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This is a good one from Walter Rohrl:



"When you see the tree you're going to hit, that's called understeer. If you can only hear and feel it, it's oversteer."
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post #55 of 74 (permalink) Old 11-25-2018, 09:56 AM
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My experience is, like @4Canada , is on well run roads. Previous cars would effortlessly take the corners and turns like it was magnetically held to the road. The 4c tends to slide the front especially as the speed increases (obviously). But the same conditions as my other cars that never budged. This is in no way a complaint- different cars are just that- different. But I’m totally brand new to this car. It takes a bit of trial and error, plus getting to know what works and doesn’t work by forums like this. By others that have gone before.
One obvious difference is my rubber. I had super grippy tires before. And much wider front tires. But it does understeer. No question
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post #56 of 74 (permalink) Old 11-25-2018, 10:36 AM
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This is a good one from Walter Rohrl:
"When you see the tree you're going to hit, that's called understeer. If you can only hear and feel it, it's oversteer."


The Rohrl phrase is used at all BMW M driving schools




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Originally Posted by Treetopflyer View Post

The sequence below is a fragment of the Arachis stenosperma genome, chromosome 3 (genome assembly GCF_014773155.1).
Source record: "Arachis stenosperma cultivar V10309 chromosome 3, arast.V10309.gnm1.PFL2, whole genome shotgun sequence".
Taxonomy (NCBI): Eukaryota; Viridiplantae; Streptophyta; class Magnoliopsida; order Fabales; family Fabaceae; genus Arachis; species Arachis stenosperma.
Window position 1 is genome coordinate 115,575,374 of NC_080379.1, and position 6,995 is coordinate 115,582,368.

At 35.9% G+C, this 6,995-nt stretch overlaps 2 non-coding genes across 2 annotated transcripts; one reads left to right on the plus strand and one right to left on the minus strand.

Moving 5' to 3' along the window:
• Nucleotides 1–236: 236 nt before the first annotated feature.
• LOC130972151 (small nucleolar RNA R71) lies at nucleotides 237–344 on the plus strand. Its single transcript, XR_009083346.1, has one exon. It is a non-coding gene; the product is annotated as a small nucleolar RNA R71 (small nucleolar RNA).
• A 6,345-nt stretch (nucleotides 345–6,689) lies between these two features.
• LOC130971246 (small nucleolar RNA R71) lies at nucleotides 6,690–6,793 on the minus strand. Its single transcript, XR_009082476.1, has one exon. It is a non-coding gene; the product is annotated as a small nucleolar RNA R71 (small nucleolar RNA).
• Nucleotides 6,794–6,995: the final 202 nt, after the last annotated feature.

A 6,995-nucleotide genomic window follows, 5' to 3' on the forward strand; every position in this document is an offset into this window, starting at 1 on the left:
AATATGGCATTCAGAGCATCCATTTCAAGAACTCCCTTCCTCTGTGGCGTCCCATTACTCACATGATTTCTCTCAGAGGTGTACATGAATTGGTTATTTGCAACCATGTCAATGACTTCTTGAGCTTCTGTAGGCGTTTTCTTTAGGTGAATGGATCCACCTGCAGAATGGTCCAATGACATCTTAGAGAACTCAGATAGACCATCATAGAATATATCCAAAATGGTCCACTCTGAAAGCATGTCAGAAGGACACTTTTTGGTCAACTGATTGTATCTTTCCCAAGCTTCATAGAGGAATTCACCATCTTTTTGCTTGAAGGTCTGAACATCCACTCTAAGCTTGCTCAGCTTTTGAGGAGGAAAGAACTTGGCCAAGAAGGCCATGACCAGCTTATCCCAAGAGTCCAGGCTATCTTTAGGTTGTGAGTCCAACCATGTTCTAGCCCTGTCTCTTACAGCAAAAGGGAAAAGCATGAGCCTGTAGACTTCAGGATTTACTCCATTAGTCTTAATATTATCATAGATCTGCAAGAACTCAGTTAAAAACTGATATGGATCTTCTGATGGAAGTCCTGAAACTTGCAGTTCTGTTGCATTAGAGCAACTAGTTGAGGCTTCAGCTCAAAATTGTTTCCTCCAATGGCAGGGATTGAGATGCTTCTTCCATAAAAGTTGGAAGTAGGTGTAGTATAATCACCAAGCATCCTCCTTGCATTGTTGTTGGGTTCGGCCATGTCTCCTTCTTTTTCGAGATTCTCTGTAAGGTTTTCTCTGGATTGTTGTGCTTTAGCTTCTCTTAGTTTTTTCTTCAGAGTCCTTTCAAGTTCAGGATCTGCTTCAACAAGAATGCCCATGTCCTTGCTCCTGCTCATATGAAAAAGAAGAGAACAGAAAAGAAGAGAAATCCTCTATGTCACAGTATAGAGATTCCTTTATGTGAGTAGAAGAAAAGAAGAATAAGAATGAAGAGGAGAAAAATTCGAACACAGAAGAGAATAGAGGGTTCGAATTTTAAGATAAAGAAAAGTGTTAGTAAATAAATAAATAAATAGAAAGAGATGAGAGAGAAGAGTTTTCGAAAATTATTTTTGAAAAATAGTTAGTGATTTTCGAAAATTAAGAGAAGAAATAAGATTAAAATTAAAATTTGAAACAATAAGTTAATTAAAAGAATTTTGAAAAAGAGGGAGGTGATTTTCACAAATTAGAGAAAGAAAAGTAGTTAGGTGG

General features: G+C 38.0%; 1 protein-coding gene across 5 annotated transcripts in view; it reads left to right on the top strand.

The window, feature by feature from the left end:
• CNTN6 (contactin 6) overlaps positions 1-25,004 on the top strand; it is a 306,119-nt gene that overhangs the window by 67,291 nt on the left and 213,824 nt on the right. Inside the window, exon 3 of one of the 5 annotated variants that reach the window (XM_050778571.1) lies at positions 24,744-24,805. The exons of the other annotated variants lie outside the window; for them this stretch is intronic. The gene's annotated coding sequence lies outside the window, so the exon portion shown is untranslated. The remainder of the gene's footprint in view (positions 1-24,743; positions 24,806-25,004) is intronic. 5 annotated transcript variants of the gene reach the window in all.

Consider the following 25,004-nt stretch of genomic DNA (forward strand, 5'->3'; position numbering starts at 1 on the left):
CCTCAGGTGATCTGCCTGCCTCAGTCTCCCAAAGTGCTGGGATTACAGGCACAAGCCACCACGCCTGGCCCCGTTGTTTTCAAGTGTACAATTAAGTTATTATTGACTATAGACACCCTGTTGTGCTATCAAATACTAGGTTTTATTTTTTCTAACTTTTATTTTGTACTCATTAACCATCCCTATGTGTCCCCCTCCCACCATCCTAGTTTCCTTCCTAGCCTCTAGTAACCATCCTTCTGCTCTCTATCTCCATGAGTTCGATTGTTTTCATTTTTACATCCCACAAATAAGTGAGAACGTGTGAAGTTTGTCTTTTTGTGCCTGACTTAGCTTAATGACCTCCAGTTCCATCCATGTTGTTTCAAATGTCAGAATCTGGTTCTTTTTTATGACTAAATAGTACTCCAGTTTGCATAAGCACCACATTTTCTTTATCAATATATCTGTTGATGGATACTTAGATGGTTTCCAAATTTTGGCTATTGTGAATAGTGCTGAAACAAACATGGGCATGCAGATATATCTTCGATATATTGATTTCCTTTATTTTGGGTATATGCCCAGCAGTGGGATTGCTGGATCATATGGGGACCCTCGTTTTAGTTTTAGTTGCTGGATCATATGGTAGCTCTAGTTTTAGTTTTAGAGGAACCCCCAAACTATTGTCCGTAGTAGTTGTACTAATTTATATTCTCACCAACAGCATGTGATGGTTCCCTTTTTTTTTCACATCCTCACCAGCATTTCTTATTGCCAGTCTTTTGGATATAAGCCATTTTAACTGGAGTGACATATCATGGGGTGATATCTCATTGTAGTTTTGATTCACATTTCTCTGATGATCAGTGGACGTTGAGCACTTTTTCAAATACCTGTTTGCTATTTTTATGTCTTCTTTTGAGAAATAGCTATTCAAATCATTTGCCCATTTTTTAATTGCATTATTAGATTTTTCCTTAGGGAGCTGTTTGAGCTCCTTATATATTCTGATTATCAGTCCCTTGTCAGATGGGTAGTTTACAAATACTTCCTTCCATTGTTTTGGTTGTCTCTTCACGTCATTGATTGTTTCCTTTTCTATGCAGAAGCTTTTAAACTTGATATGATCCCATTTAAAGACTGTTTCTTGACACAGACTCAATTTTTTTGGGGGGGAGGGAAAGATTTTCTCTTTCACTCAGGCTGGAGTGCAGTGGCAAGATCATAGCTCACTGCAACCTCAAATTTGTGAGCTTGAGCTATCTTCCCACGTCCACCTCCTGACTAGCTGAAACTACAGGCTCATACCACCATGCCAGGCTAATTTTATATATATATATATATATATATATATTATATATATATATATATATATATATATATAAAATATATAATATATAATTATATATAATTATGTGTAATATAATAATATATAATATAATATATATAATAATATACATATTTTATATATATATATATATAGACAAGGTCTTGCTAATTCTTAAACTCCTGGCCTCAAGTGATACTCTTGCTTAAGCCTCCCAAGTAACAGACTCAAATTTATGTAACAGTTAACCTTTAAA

My experience is, like @4Canada , is on well run roads. Previous cars would effortlessly take the corners and turns like it was magnetically held to the road. The 4c tends to slide the front especially as the speed increases (obviously). But the same conditions as my other cars that never budged. This is in no way a complaint- different cars are just that- different. But Iím totally brand new to this car. It takes a bit of trial and error, plus getting to know what works and doesnít work by forums like this. By others that have gone before.
One obvious difference is my rubber. I had super grippy tires before. And much wider front tires. But it does understeer. No question
As for the above, could the sliding be caused by slight over input by driver? One thing I have noticed coming from the M4 & M2 is the fact I tend to put too much steering wheel input in while cornering which loads the front. It was a big difference going from the M4 to the M2 which had geometry and tire stretch set up for fast turn in not found in the M4. So I had to learn not overpower the wheel.... now I find the same thing going from the M2 to the 4c. Just an observation.....

I am still trying to figure out the 4c steering feel on fast roads
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post #57 of 74 (permalink) Old 11-25-2018, 10:48 AM
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Originally Posted by ehagerty View Post
This is a good one from Walter Rohrl: